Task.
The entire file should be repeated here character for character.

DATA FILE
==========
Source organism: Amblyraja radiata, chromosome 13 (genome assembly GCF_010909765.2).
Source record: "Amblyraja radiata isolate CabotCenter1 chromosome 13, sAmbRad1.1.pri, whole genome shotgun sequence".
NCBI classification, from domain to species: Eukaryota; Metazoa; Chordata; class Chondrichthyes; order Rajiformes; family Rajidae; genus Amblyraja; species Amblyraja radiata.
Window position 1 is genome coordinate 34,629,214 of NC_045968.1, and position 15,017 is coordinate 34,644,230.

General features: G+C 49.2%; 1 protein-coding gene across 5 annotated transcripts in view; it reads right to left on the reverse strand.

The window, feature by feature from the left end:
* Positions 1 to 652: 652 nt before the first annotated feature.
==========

Source organism: Amblyraja radiata, chromosome 13 (genome assembly GCF_010909765.2).
Source record: "Amblyraja radiata isolate CabotCenter1 chromosome 13, sAmbRad1.1.pri, whole genome shotgun sequence".
NCBI classification, from domain to species: Eukaryota; Metazoa; Chordata; class Chondrichthyes; order Rajiformes; family Rajidae; genus Amblyraja; species Amblyraja radiata.
Window position 1 is genome coordinate 34,629,214 of NC_045968.1, and position 15,017 is coordinate 34,644,230.

General features: G+C 49.2%; 1 protein-coding gene across 5 annotated transcripts in view; it reads right to left on the reverse strand.

The window, feature by feature from the left end:
* Positions 1 to 652: 652 nt before the first annotated feature.